of his most challenging and invigorating works to date,
Adam’s magnum opus Islands engages in a bit of
seriously playful one-upsmanship, daring the listener to
keep up with him as he takes us on a roller coaster ride
through an apparently haphazard collection of themes
that is ultimately revealed to be an intricately balance
construct, bringing order out of chaos just as a
kaleidoscope wrings symmetrical beauty from broken
glass. On a much lighter note (or slew of notes),
Mr. Levin plants tongue firmly in cheek with Fanfare,
a condensed compendium of his most excessive musical
idiosyncrasies. (Islands Lite, maybe?)
That he manages to have so much fun and write such good
music while pointedly bursting his own balloon is a
particularly telling measure of his talent.
the heavy-handed to the heavy-hearted, we move to
House on a Hill. The emotional turmoil churns
in this work of seething complexity, a darkly and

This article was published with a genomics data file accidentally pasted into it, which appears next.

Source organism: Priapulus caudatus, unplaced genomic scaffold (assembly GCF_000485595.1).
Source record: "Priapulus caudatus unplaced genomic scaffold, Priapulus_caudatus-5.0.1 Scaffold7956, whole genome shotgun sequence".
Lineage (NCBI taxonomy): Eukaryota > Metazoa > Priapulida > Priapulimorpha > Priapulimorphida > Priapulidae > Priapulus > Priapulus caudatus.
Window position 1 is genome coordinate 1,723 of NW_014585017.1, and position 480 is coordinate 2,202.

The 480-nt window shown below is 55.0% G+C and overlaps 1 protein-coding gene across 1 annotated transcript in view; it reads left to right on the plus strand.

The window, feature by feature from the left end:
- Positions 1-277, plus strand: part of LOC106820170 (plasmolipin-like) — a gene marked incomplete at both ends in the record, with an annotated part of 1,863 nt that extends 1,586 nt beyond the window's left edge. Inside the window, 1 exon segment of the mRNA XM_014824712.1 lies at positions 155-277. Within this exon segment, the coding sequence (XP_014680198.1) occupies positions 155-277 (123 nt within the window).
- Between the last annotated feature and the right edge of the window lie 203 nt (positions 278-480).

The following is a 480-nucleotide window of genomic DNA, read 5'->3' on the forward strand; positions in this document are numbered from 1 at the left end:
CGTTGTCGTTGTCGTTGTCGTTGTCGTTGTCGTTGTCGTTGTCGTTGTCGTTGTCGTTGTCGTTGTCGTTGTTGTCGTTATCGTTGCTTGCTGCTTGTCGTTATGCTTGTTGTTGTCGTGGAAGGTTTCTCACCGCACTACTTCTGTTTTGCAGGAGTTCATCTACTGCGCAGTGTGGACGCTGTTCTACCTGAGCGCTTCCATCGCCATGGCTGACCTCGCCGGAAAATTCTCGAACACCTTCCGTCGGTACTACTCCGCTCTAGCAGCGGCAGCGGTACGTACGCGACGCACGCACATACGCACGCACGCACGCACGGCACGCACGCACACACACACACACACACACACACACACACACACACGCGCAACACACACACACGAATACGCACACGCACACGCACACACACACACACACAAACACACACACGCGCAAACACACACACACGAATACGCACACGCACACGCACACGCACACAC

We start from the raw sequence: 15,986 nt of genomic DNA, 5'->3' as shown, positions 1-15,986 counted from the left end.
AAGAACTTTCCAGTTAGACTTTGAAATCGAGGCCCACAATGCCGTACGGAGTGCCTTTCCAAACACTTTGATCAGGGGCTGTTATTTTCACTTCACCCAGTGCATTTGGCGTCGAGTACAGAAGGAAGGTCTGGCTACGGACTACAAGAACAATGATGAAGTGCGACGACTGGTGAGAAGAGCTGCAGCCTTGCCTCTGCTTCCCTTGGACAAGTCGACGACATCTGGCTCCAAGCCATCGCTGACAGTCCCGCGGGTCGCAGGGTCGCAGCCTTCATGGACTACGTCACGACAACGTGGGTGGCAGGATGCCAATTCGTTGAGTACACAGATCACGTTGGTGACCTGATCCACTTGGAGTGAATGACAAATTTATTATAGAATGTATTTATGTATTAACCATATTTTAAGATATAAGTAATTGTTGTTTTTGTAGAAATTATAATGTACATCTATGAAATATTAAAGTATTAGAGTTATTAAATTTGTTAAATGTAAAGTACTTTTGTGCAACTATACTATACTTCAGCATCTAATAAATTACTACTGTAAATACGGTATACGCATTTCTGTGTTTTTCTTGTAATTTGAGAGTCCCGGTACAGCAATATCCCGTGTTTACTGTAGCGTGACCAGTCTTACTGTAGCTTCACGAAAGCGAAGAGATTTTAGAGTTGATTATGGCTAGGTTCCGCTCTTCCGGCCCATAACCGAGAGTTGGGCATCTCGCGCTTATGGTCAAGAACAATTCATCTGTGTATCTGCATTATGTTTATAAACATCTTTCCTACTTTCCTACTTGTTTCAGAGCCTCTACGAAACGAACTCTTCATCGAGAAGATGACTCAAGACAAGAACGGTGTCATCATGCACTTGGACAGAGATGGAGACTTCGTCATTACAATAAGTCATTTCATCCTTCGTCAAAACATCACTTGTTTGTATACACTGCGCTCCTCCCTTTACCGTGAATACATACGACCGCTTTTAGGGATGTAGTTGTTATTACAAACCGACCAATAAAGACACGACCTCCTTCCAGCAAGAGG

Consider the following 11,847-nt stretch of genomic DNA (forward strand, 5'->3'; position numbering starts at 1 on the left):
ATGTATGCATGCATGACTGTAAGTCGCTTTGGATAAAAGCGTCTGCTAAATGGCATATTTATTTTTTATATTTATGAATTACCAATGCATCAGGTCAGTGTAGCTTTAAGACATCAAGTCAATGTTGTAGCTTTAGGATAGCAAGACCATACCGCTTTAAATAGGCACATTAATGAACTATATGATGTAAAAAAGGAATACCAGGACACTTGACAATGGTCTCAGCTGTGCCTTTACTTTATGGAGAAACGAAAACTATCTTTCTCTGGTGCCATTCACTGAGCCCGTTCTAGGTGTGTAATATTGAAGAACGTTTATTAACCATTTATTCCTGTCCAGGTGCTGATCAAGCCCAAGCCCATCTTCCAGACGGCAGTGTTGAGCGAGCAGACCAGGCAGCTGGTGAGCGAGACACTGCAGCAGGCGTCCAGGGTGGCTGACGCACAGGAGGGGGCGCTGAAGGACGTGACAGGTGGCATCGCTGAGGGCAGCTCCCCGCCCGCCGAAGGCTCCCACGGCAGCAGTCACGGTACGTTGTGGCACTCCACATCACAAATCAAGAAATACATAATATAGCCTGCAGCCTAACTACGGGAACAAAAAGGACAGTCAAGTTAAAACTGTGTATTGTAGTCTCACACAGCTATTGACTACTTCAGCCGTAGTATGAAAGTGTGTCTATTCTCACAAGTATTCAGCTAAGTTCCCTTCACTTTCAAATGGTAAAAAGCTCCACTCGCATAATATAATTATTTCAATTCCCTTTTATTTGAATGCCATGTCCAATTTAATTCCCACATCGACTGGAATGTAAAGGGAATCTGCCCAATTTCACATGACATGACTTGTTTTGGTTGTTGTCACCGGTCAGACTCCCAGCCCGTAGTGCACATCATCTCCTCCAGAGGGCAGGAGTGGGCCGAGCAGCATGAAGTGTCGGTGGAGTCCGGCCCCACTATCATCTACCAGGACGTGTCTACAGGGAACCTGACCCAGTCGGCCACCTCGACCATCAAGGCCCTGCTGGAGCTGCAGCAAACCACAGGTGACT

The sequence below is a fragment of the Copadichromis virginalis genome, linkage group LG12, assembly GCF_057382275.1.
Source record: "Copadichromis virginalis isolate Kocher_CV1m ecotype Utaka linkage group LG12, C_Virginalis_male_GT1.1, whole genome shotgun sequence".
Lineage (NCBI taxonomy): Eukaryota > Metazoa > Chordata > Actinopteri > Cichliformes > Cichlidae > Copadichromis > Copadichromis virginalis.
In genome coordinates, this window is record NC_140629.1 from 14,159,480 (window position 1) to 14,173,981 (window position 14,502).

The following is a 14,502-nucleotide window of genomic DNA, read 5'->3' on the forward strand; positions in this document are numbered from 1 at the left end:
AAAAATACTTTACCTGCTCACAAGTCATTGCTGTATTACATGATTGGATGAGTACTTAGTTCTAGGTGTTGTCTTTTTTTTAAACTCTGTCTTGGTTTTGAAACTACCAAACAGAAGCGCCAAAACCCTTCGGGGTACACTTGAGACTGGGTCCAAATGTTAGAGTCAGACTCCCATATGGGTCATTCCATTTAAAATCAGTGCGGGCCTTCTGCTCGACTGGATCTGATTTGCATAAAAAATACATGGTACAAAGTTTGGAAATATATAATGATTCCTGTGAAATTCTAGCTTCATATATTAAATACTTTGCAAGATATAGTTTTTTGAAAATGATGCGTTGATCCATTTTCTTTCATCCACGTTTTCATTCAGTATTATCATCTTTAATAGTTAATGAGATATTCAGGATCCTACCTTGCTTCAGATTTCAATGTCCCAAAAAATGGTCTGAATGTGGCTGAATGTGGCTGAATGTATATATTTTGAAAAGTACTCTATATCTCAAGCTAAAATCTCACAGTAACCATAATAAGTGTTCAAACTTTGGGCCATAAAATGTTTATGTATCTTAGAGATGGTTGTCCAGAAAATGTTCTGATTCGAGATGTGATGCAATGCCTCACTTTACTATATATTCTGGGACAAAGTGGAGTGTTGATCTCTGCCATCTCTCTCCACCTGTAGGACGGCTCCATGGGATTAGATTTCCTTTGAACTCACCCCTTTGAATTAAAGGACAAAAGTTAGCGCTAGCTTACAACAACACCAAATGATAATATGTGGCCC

densely beautiful piece. This is followed by the
ever-so-aptly titled Things Left Unsaid.
One of Adam’s most sinuous, sensuous melodies gets a
rich, intimate jazz (a la Levin) treatment here.
And check out the great bass work!
Not Coming Home,
a bright, jazzy song-without-words, crackles with the
peculiar energy of thwarted expectations. Next
Adam lulls us with his delicate ode to self-deception,
Lying in my Sleep, only to issue a defiantly
swinging wake-up call in the form of an excerpt from
Stand Up has
such quiet power, I keep expecting it to be snatched up
like a banner by all the world’s dispossessed.
This anthem for the mentally ill may be the most concise
and convincing evidence of Adam’s consummate gift as a
songwriter. Listen to the way he sets up the
simple grace of the song proper with the desperate,
defiant harmonies in the intro and bridge.
Walls Start Falling is my personal favorite of all of our collaborative efforts.
Simple, solid and wide open, the music is as
inspirational and supportive as a writer or singer could
ever hope for. Indeed, I think more singers we
know have asked to do this song than any other.
Finally, we have the crystalline Mantra.
Initially an attempt at bare-bones minimalism, the
embellishments of this musical mandala take it – and us
– from its Reich-ian roots into the sublime territory
that is Adam’s own.
-- Peter Stoller
(adapted from concert program notes)